The ten diaries of William Hay were donated by Captain A.J.C. Hildyard, whose family held the lordship of Winestead from at least the fifteenth century and owned the manor and the Georgian Red Hall that was demolished in 1936. Captain Hildyard bought the White Hall (built by the Maister family) from William Hay, son of the diarist, perhaps explaining how he came into possession of this valuable personal record of a Hull druggist. They cover the years 1865-7, 1869-71, 1898-1901. The final diary was continued by his wife from 14 Jun after his death. They include customer accounts, expenses and takings, but are also filled with personal details.
Diaries of William Hay and other papers
Scope and Content
Administrative / Biographical History
William Hay was born in Lincolnshire in 1826 and attended the Hull and East Riding School of Medicine and Anatomy. In 1846 he acquired the druggist's business of Thomas Kirkus at 4 Salthouse Lane and lived there with his mother and siblings. In 1861 the family dispersed and in 1870 William built new premises at 4 Regent's Terrace in Anlaby Road, Hull. He borrowed heavily, including from his family, and the house and shop cost more than anticipated. However, the new premises were spacious with mahogany fittings and reflected Hay's success. In turn, his success may be described as a reflection of the sudden popularity of pharmaceutical products. Between the 1840s and the 1860s druggists quadrupled in number and in 1863 the Hull branch of the United Society of Chemists and Druggists was formed. One of their attractions was that they pulled teeth using nitrous oxide and new instruments and William Hay was no exception to this, advertising, for example, the removal of 'tri-fanged stumps' with an instrument made for the purpose.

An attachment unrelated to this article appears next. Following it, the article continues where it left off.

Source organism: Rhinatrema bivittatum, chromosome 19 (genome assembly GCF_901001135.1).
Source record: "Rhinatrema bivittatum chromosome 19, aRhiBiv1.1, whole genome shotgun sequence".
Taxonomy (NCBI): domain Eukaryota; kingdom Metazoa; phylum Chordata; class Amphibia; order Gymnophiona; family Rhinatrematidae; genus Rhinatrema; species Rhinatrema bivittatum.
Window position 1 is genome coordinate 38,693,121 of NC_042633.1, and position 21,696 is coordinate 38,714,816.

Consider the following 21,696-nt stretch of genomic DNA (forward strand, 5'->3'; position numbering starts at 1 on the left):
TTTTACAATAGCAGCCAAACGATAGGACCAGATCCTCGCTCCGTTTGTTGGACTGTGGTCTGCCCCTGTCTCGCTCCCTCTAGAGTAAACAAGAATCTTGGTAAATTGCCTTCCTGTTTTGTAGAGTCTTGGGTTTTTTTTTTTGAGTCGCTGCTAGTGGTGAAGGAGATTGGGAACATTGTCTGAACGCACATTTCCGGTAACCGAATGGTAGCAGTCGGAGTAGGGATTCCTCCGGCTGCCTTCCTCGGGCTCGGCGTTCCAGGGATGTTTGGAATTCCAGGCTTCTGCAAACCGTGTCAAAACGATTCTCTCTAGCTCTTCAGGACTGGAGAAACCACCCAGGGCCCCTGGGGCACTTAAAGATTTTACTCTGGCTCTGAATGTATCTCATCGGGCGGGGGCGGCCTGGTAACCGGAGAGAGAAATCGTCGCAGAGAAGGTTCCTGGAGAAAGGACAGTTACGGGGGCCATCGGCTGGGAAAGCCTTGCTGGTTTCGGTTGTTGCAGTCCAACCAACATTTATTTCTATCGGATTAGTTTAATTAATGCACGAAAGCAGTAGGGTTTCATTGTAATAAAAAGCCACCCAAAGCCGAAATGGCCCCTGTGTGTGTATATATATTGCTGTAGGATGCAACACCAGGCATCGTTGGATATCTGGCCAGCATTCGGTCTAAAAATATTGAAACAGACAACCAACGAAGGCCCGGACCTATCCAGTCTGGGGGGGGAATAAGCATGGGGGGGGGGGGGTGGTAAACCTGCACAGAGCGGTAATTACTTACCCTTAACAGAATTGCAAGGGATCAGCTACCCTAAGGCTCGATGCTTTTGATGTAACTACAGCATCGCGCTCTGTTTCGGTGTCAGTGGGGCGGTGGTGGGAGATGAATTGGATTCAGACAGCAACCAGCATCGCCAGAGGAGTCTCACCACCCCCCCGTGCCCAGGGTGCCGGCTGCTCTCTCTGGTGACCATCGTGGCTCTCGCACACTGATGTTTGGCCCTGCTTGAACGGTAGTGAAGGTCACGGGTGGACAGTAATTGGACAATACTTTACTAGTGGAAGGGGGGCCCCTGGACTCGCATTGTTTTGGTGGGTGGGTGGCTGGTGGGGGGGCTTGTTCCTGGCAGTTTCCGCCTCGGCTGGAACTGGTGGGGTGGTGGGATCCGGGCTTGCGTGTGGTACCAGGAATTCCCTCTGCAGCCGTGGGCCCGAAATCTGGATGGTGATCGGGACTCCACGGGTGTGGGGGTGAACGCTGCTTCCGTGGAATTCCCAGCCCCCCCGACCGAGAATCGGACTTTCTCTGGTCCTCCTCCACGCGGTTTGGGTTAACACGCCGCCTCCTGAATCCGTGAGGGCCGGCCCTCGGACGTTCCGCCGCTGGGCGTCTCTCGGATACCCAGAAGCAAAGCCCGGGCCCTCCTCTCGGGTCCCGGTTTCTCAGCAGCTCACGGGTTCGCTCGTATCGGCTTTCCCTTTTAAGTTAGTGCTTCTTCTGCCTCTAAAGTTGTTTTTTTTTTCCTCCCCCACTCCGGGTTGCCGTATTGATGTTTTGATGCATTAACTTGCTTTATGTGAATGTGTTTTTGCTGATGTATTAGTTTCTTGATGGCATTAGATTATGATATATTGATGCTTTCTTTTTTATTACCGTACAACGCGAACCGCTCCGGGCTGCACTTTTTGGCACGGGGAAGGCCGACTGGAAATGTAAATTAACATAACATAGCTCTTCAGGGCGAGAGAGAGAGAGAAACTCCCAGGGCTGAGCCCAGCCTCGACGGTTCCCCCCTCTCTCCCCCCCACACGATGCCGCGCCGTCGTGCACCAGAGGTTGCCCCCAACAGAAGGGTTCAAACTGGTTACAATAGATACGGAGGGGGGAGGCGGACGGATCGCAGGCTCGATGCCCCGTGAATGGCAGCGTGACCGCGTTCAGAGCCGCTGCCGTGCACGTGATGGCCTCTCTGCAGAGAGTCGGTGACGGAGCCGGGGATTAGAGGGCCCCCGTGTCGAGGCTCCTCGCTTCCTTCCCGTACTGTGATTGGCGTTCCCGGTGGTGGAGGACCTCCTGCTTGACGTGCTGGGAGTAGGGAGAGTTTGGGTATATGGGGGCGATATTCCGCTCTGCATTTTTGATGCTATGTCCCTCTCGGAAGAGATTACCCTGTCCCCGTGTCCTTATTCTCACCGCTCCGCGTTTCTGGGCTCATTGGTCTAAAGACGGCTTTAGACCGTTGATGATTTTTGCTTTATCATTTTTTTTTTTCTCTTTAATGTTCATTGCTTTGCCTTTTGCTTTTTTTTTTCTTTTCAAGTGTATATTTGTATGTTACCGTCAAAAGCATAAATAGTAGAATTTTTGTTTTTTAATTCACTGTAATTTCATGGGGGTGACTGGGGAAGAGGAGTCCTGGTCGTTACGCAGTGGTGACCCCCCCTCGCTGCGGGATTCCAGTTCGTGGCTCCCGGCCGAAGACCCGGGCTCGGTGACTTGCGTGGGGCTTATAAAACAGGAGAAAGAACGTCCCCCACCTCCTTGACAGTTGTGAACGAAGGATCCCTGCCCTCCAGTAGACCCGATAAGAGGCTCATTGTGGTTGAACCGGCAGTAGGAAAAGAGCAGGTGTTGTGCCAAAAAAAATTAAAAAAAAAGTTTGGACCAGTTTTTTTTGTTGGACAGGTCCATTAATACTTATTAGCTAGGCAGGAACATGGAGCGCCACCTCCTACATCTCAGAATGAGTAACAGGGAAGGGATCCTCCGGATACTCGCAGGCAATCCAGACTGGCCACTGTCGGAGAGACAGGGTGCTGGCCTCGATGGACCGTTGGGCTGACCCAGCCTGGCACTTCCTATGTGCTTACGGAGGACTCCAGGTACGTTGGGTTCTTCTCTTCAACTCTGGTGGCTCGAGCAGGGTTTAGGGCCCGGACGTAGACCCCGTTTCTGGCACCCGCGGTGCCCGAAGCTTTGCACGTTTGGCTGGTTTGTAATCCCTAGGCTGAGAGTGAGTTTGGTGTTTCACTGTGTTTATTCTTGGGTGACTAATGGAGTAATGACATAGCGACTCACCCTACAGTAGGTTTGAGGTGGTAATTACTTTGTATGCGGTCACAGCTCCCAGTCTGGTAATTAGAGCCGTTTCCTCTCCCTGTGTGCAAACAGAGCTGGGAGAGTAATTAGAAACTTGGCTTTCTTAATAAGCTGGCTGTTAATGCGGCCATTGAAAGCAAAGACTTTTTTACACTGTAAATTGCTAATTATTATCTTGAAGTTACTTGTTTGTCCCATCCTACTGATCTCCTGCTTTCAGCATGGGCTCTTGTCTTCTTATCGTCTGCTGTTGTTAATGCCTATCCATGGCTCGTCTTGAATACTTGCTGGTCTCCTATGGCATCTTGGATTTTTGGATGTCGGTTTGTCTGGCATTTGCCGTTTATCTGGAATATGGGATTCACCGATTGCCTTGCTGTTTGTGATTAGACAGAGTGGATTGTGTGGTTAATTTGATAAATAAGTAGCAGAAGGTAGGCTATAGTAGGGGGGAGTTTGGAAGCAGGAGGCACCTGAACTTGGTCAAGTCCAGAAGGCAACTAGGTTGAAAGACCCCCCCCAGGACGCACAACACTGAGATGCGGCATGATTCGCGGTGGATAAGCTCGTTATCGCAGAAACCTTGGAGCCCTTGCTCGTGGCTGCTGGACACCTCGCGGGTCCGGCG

Hay's continuing success came about from specialising in a particular product. While many druggists in Hull took advantage of the thriving fishing industry and began producing cod liver oil, Hay perfected various aerated waters, especially of ginger. His first aerated beverage appeared in 1875. The product was so popular that he had to hire a manager for that side of his business and he moved the manufacturing to Walmsley Street to a site he acquired in 1887. He also produced soluble essences and he bought a flour mill in Grosvenor Street to make 'Hay's Food for Infants and Invalids'. Hay married late in life and he and his wife, Agnes, had two sons and a daughter.
The diaries make an interesting study in a man consumed with a range of nineteenth-century health obsessions. On Sunday 1 January 1865 he recorded '8 a.m. Got up. Flatulent.' The diaries continue in this manner; Hay records personal consumption habits, dyspepsia, 'sexual weakness' and so on. Though the temperance movement contributed to the booming success of his non-alcoholic beverages, the diaries tell us that he, personally, was not worried about having the odd glass of whisky.
In 1890 William Hay moved his family to 6 Leonard Street, but the combination of this move and the failure of his infant food production to survive the 1890s depression meant the collapse of his business at the end of his life. He was forced to sell his Hygeian Flour Mill, as well as a stud farm in Lincolnshire, to leave his family solvent. He died at the age of 75 after a short illness in 1901. However, his son continued to make mineral waters, ginger beer and essences and the company celebrated its centenary in 1948.
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Deposited by Capt. A.J.C. Hildyard, Winestead, Sep 1974 [U DX95/1-18] and Fe 1975 [U DX95/19]
- Allison, K. J., 'The tribulations of a dyspeptic druggist', Bulletin of the East Yorkshire Local History Society, 48 (1993)
- Bellamy, Joyce, A hundred years of pharmacy in Hull (1968)
- Bellamy, Joyce, 'Some aspects of the economy of Hull in the nineteenth century' (unpub. PhD, Hull, 1965)
- William Hay Ltd., One hundred years, 1848-1948 (1949)